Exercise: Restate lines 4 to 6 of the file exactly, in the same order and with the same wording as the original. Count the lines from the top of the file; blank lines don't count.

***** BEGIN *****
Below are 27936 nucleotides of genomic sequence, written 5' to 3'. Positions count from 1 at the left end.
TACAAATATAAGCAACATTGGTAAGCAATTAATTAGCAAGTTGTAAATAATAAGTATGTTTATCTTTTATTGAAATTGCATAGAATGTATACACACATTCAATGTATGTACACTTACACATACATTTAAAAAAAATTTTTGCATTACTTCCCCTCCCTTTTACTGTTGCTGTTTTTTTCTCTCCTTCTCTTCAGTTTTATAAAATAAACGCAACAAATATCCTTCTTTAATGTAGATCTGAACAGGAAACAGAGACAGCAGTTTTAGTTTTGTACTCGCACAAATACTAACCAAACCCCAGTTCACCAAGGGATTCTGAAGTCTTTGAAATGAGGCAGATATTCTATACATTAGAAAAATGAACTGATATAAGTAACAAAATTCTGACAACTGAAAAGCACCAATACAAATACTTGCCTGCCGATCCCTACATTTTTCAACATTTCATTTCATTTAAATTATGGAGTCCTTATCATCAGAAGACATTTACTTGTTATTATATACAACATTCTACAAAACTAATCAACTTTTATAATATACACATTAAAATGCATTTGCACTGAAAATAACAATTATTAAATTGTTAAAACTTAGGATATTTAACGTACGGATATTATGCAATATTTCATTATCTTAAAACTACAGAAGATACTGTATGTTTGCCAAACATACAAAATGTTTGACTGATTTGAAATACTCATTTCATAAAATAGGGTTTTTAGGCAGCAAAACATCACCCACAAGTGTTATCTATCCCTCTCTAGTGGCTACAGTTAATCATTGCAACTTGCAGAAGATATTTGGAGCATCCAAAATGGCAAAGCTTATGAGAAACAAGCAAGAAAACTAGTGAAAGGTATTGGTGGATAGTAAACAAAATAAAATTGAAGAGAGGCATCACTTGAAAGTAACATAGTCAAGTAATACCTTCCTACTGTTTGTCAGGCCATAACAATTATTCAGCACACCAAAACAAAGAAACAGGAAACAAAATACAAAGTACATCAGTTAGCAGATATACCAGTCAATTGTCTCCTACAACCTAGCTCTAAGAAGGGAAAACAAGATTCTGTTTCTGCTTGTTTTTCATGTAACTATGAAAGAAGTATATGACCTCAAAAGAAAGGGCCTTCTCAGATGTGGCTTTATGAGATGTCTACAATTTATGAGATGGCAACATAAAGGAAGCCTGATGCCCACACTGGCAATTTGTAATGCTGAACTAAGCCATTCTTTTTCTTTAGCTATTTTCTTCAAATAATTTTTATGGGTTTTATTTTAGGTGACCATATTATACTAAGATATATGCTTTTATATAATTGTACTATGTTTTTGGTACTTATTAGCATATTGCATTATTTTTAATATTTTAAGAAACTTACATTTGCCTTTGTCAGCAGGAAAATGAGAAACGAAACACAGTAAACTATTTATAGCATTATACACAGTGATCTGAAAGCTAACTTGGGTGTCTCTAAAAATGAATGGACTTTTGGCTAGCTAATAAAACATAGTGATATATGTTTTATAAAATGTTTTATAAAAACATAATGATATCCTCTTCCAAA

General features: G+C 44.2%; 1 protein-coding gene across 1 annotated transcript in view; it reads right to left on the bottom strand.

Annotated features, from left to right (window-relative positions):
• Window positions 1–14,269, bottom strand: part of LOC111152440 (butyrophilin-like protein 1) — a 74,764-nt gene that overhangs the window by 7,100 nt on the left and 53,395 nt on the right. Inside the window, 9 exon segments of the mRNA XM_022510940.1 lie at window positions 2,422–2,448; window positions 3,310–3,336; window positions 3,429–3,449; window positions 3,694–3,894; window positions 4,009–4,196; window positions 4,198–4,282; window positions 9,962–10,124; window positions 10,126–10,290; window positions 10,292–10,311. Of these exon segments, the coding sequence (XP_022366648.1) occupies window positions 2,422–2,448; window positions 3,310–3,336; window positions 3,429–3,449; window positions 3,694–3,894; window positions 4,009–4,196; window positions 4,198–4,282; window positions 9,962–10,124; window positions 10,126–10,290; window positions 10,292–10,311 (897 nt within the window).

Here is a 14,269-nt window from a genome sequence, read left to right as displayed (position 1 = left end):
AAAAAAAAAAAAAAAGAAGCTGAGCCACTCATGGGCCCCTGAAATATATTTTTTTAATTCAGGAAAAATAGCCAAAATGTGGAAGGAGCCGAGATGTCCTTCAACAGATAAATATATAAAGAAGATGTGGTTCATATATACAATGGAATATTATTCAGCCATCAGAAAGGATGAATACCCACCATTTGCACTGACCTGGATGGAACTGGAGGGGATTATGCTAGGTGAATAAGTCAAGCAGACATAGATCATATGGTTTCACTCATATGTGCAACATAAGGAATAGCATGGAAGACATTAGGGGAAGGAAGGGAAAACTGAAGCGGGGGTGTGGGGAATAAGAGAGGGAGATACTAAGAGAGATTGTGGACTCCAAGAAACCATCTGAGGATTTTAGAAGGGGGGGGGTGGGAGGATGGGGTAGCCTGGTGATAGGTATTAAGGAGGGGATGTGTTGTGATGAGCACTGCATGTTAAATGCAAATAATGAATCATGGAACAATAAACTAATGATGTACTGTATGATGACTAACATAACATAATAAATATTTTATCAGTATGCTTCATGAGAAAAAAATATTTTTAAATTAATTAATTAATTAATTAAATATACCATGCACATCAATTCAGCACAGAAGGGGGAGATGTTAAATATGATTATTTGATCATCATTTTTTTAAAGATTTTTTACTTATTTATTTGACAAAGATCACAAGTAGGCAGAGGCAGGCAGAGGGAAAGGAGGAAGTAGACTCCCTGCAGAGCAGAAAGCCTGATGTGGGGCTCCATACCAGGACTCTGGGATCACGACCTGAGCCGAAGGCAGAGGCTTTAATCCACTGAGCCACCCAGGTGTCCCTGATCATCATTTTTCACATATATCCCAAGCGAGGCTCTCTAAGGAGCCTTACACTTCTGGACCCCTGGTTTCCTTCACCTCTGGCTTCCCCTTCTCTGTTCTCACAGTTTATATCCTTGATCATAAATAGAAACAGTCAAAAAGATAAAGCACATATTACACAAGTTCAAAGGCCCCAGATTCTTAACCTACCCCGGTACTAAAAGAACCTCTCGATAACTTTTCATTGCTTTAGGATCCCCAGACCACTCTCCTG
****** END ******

Annotated features, from left to right (window-relative positions):
• Window positions 1–14,269, bottom strand: part of LOC111152440 (butyrophilin-like protein 1) — a 74,764-nt gene that overhangs the window by 7,100 nt on the left and 53,395 nt on the right. Inside the window, 9 exon segments of the mRNA XM_022510940.1 lie at window positions 2,422–2,448; window positions 3,310–3,336; window positions 3,429–3,449; window positions 3,694–3,894; window positions 4,009–4,196; window positions 4,198–4,282; window positions 9,962–10,124; window positions 10,126–10,290; window positions 10,292–10,311. Of these exon segments, the coding sequence (XP_022366648.1) occupies window positions 2,422–2,448; window positions 3,310–3,336; window positions 3,429–3,449; window positions 3,694–3,894; window positions 4,009–4,196; window positions 4,198–4,282; window positions 9,962–10,124; window positions 10,126–10,290; window positions 10,292–10,311 (897 nt within the window).

Here is a 14,269-nt window from a genome sequence, read left to right as displayed (position 1 = left end):